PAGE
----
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Amy Ritter was Scientific Editor, BioPharm International.
FDA and Genentech, a member of the Roche Group, have issued warnings about counterfeit versions of the injectable cancer drug, Avastin, circulating in the US. According to the FDA safety alert, the counterfeit version of Avastin does not contain the medicine’s active ingredient, bevacizumab, which may have resulted in patients not receiving needed therapy.
FDA and Genentech, a member of the Roche Group, have issued warnings about counterfeit versions of the injectable cancer drug, Avastin, circulating in the US. According to the FDA safety alert, the counterfeit version of Avastin does not contain the medicine’s active ingredient, bevacizumab, which may have resulted in patients not receiving needed therapy. FDA issued letters to 19 medical practices that purchased unapproved cancer medications from Quality Specialty Products (QSP), a foreign supplier that may also be known as Montana Health Care Solutions. Volunteer Distribution in Gainesboro, Tennessee is a distributor of QSP’s products.
In their press statement, Genentech provides information that can be used to differentiate real product from counterfeit. Genentech says that all cartons and vials approved for use in the US have “Genentech” or “Genentech, a member of the Roche Group” printed on the labels, the lot number on the carton and vial should be 6 digits with no letters, the expiry date is formatted as a 3-letter month and 4-digit year, the date of manufacture is not printed on the carton or vial, and all the text on the vial labels, cartons, and package inserts is English. Genentech adds, “Patient safety is Roche and Genentech’s primary concern. We are working with the U.S. Food and Drug Administration (FDA) and law enforcement to aid their evaluations, determine the source of the counterfeit drug, and prevent its further distribution.”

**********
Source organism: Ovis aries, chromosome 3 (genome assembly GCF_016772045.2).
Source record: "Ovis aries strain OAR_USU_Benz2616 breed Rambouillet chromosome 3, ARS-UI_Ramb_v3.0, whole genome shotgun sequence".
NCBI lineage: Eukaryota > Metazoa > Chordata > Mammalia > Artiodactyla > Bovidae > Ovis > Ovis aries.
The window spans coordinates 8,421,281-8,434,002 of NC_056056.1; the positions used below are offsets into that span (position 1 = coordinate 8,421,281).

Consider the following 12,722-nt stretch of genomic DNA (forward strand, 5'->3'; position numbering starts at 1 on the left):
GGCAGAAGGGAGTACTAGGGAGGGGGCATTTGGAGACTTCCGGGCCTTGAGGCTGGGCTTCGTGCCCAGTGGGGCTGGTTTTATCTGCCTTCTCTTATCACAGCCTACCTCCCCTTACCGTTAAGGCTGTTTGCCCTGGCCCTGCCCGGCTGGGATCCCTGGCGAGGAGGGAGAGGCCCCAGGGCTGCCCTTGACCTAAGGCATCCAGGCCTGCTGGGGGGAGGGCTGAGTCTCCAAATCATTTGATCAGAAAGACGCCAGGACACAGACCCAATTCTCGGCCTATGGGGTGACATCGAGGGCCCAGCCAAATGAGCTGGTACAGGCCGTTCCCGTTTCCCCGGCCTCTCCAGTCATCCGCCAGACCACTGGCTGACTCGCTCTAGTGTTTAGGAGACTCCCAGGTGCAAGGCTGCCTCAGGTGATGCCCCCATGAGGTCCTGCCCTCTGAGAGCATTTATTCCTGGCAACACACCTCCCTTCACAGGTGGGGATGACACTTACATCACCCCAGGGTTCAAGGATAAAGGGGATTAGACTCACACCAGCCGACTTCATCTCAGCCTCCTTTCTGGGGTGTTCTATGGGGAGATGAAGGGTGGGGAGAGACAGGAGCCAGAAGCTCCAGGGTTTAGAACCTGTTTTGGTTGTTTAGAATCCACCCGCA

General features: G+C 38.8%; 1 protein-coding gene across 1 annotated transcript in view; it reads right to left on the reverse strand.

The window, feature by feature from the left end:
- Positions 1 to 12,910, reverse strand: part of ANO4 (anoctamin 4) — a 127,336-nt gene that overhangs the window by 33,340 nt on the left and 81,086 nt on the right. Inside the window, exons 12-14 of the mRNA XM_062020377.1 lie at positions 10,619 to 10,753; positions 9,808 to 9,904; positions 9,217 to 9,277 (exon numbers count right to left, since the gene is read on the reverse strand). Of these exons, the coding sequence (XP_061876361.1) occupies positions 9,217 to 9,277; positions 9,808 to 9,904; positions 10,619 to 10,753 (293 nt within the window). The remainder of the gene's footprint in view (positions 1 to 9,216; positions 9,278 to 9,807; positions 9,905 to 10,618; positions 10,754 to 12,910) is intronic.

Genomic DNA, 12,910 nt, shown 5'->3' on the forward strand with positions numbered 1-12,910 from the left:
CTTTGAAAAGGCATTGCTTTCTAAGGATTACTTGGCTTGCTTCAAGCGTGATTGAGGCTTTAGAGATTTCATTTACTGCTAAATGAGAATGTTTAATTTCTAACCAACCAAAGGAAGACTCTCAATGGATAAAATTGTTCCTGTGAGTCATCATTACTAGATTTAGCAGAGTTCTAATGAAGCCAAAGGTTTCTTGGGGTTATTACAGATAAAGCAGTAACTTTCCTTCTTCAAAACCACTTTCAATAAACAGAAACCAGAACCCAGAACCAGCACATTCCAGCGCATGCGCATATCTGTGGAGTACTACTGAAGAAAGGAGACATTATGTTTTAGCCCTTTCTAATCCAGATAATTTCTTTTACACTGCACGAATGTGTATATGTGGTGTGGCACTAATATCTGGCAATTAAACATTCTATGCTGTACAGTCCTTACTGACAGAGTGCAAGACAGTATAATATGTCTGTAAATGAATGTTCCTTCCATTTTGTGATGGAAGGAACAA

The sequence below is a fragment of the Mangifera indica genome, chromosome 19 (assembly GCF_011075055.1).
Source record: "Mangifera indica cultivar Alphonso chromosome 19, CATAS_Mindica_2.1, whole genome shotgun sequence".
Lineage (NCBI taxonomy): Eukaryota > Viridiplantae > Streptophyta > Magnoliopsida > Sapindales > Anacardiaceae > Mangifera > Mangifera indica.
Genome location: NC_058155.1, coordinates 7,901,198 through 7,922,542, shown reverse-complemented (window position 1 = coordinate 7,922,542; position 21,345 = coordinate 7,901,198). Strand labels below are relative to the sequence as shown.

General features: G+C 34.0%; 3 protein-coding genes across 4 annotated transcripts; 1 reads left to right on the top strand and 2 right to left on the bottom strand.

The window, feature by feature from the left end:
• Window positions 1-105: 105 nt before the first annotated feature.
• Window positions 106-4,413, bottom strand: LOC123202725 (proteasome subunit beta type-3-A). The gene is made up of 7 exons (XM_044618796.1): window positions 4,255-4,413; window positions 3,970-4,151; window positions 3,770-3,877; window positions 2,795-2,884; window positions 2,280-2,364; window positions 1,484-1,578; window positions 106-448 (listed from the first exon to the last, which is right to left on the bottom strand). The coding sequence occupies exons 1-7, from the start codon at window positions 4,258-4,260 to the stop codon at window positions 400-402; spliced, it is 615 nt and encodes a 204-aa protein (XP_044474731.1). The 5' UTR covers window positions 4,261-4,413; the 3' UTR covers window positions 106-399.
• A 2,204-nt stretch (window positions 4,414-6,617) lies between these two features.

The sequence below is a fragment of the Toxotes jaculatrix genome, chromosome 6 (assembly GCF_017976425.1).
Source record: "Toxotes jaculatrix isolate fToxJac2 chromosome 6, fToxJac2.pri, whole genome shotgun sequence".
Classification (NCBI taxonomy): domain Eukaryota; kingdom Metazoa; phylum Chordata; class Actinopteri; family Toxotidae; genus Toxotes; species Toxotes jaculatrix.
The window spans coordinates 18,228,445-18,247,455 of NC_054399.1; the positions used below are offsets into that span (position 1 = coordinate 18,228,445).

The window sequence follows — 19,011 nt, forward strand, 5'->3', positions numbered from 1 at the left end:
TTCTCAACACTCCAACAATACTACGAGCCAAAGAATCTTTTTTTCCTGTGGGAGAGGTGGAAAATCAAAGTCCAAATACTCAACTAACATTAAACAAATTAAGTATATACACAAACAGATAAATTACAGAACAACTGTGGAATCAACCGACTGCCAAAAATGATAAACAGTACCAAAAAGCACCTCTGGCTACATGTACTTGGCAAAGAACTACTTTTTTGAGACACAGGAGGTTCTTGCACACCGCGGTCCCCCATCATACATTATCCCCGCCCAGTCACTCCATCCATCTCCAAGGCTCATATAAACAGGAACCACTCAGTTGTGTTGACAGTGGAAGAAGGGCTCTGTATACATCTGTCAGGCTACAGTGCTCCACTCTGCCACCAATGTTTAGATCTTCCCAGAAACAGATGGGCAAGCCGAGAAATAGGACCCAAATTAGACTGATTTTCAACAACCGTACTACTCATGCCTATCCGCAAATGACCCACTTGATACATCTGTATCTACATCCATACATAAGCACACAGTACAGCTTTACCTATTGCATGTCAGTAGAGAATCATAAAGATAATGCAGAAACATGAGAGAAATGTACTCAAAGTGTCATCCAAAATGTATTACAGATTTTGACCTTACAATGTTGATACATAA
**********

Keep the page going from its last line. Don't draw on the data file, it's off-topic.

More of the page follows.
In January 2011, FDA issued a notice to health care providers about the risks of purchasing unapproved injectable cancer medications from unlicensed sources. The impetus for the notice was the shortage of some injectable cancer drugs that might prompt health care providers to shop unapproved sources to obtain necessary drugs. FDA said in its notice that it may authorize limited importation of a drug in short supply, but that such medications would distributed in the US through a controlled network, and would not be available to practitioners through direct-to-clinic solicitations.
In this case, FDA says that none of the unapproved cancer medications purchased from Volunteer Distribution are in shortage in the US. Nor have other products including Faslodex (fulvestrant), Neupogen (filgrastim), Rituxan (rituximab), and Herceptin (trastuzumab) available from unapproved suppliers been in short supply. The identification of a counterfeit cancer drug (probably purchased at a less-than-retail price) underscores the old saying that if it seems too good to be true, it probably isn’t.